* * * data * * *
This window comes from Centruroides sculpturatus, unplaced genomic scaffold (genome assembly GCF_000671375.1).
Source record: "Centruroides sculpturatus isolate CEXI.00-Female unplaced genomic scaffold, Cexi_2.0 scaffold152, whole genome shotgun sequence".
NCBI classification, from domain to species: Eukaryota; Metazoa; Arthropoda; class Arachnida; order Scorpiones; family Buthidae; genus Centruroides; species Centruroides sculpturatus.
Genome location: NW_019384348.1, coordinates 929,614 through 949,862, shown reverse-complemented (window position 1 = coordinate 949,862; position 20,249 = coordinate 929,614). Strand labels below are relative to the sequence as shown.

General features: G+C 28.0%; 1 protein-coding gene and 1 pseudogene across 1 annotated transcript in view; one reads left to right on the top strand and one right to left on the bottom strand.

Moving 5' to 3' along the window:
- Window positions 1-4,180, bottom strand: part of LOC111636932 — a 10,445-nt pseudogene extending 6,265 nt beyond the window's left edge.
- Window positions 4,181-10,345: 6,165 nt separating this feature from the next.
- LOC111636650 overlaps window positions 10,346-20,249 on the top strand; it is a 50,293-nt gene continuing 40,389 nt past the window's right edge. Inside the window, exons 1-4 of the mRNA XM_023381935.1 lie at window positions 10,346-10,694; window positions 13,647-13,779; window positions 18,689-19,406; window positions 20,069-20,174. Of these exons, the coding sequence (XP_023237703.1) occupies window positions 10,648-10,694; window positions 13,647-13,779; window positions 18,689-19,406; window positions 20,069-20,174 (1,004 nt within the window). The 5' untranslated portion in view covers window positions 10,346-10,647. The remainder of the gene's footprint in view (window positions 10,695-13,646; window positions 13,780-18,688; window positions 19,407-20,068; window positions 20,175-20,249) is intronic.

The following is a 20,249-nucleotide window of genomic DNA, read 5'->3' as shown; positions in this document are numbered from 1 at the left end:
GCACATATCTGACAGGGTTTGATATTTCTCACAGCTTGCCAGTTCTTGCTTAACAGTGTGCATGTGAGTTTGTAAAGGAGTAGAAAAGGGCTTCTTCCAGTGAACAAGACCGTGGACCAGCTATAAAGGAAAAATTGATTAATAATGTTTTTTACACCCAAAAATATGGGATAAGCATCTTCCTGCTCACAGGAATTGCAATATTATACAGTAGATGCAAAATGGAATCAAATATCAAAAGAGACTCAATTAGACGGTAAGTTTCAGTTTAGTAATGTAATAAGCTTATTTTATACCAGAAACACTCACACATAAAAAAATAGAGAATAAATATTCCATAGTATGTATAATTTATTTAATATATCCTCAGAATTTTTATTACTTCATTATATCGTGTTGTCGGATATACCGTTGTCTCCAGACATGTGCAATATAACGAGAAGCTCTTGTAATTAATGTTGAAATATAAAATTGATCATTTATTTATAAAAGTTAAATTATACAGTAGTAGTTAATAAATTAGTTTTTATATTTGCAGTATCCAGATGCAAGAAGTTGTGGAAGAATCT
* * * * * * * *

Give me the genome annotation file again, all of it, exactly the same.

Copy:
This window comes from Centruroides sculpturatus, unplaced genomic scaffold (genome assembly GCF_000671375.1).
Source record: "Centruroides sculpturatus isolate CEXI.00-Female unplaced genomic scaffold, Cexi_2.0 scaffold152, whole genome shotgun sequence".
NCBI classification, from domain to species: Eukaryota; Metazoa; Arthropoda; class Arachnida; order Scorpiones; family Buthidae; genus Centruroides; species Centruroides sculpturatus.
Genome location: NW_019384348.1, coordinates 929,614 through 949,862, shown reverse-complemented (window position 1 = coordinate 949,862; position 20,249 = coordinate 929,614). Strand labels below are relative to the sequence as shown.

General features: G+C 28.0%; 1 protein-coding gene and 1 pseudogene across 1 annotated transcript in view; one reads left to right on the top strand and one right to left on the bottom strand.

Moving 5' to 3' along the window:
- Window positions 1-4,180, bottom strand: part of LOC111636932 — a 10,445-nt pseudogene extending 6,265 nt beyond the window's left edge.
- Window positions 4,181-10,345: 6,165 nt separating this feature from the next.
- LOC111636650 overlaps window positions 10,346-20,249 on the top strand; it is a 50,293-nt gene continuing 40,389 nt past the window's right edge. Inside the window, exons 1-4 of the mRNA XM_023381935.1 lie at window positions 10,346-10,694; window positions 13,647-13,779; window positions 18,689-19,406; window positions 20,069-20,174. Of these exons, the coding sequence (XP_023237703.1) occupies window positions 10,648-10,694; window positions 13,647-13,779; window positions 18,689-19,406; window positions 20,069-20,174 (1,004 nt within the window). The 5' untranslated portion in view covers window positions 10,346-10,647. The remainder of the gene's footprint in view (window positions 10,695-13,646; window positions 13,780-18,688; window positions 19,407-20,068; window positions 20,175-20,249) is intronic.

The following is a 20,249-nucleotide window of genomic DNA, read 5'->3' as shown; positions in this document are numbered from 1 at the left end:
GCACATATCTGACAGGGTTTGATATTTCTCACAGCTTGCCAGTTCTTGCTTAACAGTGTGCATGTGAGTTTGTAAAGGAGTAGAAAAGGGCTTCTTCCAGTGAACAAGACCGTGGACCAGCTATAAAGGAAAAATTGATTAATAATGTTTTTTACACCCAAAAATATGGGATAAGCATCTTCCTGCTCACAGGAATTGCAATATTATACAGTAGATGCAAAATGGAATCAAATATCAAAAGAGACTCAATTAGACGGTAAGTTTCAGTTTAGTAATGTAATAAGCTTATTTTATACCAGAAACACTCACACATAAAAAAATAGAGAATAAATATTCCATAGTATGTATAATTTATTTAATATATCCTCAGAATTTTTATTACTTCATTATATCGTGTTGTCGGATATACCGTTGTCTCCAGACATGTGCAATATAACGAGAAGCTCTTGTAATTAATGTTGAAATATAAAATTGATCATTTATTTATAAAAGTTAAATTATACAGTAGTAGTTAATAAATTAGTTTTTATATTTGCAGTATCCAGATGCAAGAAGTTGTGGAAGAATCT